Charging power vs state-of-charge (SOC)

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CivilJeep

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...the warranty is only obligated to replace enough components/modules to restore the battery health to that level, not replace the entire pack. Obviously circumstances vary and some packs are replaced entirely if the cells cannot be collectively brought back into spec/voltages balanced. Now the $64 question is what is Ford's measuring stick for these batteries?
Question for those more in the know on battery packs than I am ....would Ford (or any manufacturer) be able to unlock the "buffer" capacity of a battery to avoid the warranty claim of battery degradation?
 

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Question for those more in the know on battery packs than I am ....would Ford (or any manufacturer) be able to unlock the "buffer" capacity of a battery to avoid the warranty claim of battery degradation?
Yes, it is just a setting in the car, so the expectation is that Ford (and others) will gradually widen out the buffer to maintain capacity over time. This is the same strategy we use in stationary grid storage - start with a large buffer and gradually reduce it to compensate for degradation.
 

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Question for those more in the know on battery packs than I am ....would Ford (or any manufacturer) be able to unlock the "buffer" capacity of a battery to avoid the warranty claim of battery degradation?
Yes, it is just a setting in the car, so the expectation is that Ford (and others) will gradually widen out the buffer to maintain capacity over time. This is the same strategy we use in stationary grid storage - start with a large buffer and gradually reduce it to compensate for degradation.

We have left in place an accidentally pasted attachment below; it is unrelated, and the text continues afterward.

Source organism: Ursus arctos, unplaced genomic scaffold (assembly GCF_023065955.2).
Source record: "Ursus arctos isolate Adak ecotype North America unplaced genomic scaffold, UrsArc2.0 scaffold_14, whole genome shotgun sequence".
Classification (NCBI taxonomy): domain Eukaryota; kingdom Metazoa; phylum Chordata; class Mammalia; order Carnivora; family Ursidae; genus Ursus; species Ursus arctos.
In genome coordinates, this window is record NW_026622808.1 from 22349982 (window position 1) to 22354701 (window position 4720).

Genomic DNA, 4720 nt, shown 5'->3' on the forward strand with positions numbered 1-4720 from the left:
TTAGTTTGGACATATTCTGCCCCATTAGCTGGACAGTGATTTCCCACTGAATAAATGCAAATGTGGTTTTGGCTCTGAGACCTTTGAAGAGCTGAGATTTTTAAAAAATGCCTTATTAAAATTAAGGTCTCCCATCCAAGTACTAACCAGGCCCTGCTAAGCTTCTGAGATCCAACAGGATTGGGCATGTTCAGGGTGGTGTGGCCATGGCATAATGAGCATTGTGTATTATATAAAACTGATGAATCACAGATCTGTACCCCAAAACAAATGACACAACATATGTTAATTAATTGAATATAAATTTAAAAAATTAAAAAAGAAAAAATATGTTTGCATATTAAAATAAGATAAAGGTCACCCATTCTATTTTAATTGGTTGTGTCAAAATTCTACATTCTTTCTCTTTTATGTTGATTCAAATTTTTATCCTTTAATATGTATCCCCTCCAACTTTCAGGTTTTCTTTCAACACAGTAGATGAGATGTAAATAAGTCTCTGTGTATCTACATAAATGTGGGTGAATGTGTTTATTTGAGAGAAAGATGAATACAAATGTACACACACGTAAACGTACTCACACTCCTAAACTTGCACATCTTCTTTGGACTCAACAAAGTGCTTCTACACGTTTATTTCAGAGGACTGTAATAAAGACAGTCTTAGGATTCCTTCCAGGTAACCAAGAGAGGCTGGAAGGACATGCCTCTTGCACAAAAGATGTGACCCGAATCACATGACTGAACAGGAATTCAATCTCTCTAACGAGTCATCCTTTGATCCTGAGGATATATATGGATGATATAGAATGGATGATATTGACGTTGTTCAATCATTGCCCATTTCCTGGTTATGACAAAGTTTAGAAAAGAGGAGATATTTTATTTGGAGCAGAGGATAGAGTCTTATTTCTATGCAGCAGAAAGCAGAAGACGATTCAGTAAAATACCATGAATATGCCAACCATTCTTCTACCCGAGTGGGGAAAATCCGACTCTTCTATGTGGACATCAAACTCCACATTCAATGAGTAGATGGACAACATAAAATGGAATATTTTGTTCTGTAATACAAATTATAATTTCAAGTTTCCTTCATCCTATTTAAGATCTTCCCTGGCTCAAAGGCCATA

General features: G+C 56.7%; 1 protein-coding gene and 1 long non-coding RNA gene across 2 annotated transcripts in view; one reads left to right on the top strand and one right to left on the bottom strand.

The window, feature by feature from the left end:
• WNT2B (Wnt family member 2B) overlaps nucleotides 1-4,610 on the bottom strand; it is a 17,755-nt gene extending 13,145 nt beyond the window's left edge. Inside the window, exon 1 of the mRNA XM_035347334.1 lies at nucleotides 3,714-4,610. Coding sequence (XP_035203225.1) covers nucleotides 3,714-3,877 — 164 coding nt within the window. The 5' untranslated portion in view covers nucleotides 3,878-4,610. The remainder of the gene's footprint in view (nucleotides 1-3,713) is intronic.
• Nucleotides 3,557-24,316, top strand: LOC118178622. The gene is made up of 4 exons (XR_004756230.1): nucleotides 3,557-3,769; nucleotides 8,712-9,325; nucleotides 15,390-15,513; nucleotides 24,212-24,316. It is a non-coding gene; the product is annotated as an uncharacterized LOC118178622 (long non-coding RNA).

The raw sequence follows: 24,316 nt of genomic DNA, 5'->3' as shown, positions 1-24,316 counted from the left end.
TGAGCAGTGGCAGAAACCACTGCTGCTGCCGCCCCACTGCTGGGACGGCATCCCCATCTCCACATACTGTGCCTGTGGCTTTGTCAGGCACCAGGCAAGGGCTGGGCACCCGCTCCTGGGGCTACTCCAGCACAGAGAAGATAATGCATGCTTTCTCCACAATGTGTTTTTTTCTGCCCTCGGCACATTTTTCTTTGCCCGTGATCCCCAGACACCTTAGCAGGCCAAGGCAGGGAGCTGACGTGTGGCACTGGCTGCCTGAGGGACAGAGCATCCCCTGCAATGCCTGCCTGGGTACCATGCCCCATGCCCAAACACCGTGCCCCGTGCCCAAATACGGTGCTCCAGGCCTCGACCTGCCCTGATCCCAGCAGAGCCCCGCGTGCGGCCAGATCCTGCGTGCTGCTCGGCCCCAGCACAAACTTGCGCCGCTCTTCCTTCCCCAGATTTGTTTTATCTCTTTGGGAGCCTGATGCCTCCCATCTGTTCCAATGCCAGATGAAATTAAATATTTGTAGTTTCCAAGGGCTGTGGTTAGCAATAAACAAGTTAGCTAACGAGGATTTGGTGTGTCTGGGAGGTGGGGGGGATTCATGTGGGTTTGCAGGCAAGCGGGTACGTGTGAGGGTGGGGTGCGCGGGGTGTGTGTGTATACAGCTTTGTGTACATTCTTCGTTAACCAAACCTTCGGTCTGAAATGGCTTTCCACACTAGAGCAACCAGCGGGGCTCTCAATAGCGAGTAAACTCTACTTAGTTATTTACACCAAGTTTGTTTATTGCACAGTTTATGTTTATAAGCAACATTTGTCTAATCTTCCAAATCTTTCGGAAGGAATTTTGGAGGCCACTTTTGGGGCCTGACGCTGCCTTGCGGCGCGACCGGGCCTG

Sort of. If there is spare buffer on the bottom end - ie they report the battery at 0 when it has 5kwh left - then that could be opened up a little. BUT, discharging Li-ion too low can quickly damage the battery badly, so it would be a short-lived "fix" if they opened up too much on the bottom.

Keep in mind the the "top" buffer isn't really "spare". The top buffer limits how much of the maximum each cell in the pack gets charged. Once the cells can no longer take a charge up to that proportion of the total then the upper buffer is "used up", even if you never actually charged the cells to their maximum.

A mediocre analogy is a water pitcher that has a tiny crack running 1% of the way down from the top. As long as you only fill it 90% of the way, you never notice that the pitcher has that crack. Over time the crack grows longer until it runs 11% of the way down from the top, so you can't fill it as much as you used to because the water leaks out when you do. You can't suddenly use that extra capacity from all those previous times you only filled it to 90% - you are forever limited to using no more than 89% of the pitcher's volume.

And of course over time the crack gets longer, and thus you are only able to store less and less water in it.
 

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